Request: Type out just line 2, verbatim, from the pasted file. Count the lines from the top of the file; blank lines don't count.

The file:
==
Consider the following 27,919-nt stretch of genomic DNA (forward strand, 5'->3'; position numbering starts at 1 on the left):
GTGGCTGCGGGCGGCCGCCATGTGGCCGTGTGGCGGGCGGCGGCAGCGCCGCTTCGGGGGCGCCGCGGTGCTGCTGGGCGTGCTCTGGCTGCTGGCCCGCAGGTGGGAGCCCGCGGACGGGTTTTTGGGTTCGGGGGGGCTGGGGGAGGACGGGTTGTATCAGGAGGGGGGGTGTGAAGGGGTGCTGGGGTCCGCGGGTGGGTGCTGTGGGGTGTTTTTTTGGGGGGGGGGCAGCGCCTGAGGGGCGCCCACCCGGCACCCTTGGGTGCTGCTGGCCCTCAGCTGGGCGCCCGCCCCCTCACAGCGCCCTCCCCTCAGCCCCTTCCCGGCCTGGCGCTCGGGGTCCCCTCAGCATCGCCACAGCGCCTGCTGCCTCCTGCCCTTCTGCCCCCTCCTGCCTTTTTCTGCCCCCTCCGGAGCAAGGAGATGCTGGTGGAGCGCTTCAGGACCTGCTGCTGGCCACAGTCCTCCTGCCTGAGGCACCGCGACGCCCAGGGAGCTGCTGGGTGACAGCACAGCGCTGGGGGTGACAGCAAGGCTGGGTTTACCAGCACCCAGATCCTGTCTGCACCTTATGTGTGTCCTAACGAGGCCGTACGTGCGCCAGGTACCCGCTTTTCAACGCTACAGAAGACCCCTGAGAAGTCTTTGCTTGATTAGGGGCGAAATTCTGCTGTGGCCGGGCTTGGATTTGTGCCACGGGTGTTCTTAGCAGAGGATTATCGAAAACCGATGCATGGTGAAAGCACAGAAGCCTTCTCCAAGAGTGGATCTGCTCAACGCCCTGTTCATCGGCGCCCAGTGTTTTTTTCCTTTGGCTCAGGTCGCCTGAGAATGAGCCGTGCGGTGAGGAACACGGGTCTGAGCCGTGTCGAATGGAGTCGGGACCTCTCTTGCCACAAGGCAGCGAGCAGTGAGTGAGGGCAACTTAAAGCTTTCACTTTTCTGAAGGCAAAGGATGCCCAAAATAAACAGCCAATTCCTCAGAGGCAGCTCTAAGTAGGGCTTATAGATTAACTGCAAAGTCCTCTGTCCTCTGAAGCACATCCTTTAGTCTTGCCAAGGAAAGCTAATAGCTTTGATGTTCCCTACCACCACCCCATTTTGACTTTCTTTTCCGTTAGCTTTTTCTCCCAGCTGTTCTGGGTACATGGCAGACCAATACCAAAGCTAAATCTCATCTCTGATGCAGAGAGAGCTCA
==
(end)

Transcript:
GTGGCTGCGGGCGGCCGCCATGTGGCCGTGTGGCGGGCGGCGGCAGCGCCGCTTCGGGGGCGCCGCGGTGCTGCTGGGCGTGCTCTGGCTGCTGGCCCGCAGGTGGGAGCCCGCGGACGGGTTTTTGGGTTCGGGGGGGCTGGGGGAGGACGGGTTGTATCAGGAGGGGGGGTGTGAAGGGGTGCTGGGGTCCGCGGGTGGGTGCTGTGGGGTGTTTTTTTGGGGGGGGGGCAGCGCCTGAGGGGCGCCCACCCGGCACCCTTGGGTGCTGCTGGCCCTCAGCTGGGCGCCCGCCCCCTCACAGCGCCCTCCCCTCAGCCCCTTCCCGGCCTGGCGCTCGGGGTCCCCTCAGCATCGCCACAGCGCCTGCTGCCTCCTGCCCTTCTGCCCCCTCCTGCCTTTTTCTGCCCCCTCCGGAGCAAGGAGATGCTGGTGGAGCGCTTCAGGACCTGCTGCTGGCCACAGTCCTCCTGCCTGAGGCACCGCGACGCCCAGGGAGCTGCTGGGTGACAGCACAGCGCTGGGGGTGACAGCAAGGCTGGGTTTACCAGCACCCAGATCCTGTCTGCACCTTATGTGTGTCCTAACGAGGCCGTACGTGCGCCAGGTACCCGCTTTTCAACGCTACAGAAGACCCCTGAGAAGTCTTTGCTTGATTAGGGGCGAAATTCTGCTGTGGCCGGGCTTGGATTTGTGCCACGGGTGTTCTTAGCAGAGGATTATCGAAAACCGATGCATGGTGAAAGCACAGAAGCCTTCTCCAAGAGTGGATCTGCTCAACGCCCTGTTCATCGGCGCCCAGTGTTTTTTTCCTTTGGCTCAGGTCGCCTGAGAATGAGCCGTGCGGTGAGGAACACGGGTCTGAGCCGTGTCGAATGGAGTCGGGACCTCTCTTGCCACAAGGCAGCGAGCAGTGAGTGAGGGCAACTTAAAGCTTTCACTTTTCTGAAGGCAAAGGATGCCCAAAATAAACAGCCAATTCCTCAGAGGCAGCTCTAAGTAGGGCTTATAGATTAACTGCAAAGTCCTCTGTCCTCTGAAGCACATCCTTTAGTCTTGCCAAGGAAAGCTAATAGCTTTGATGTTCCCTACCACCACCCCATTTTGACTTTCTTTTCCGTTAGCTTTTTCTCCCAGCTGTTCTGGGTACATGGCAGACCAATACCAAAGCTAAATCTCATCTCTGATGCAGAGAGAGCTCA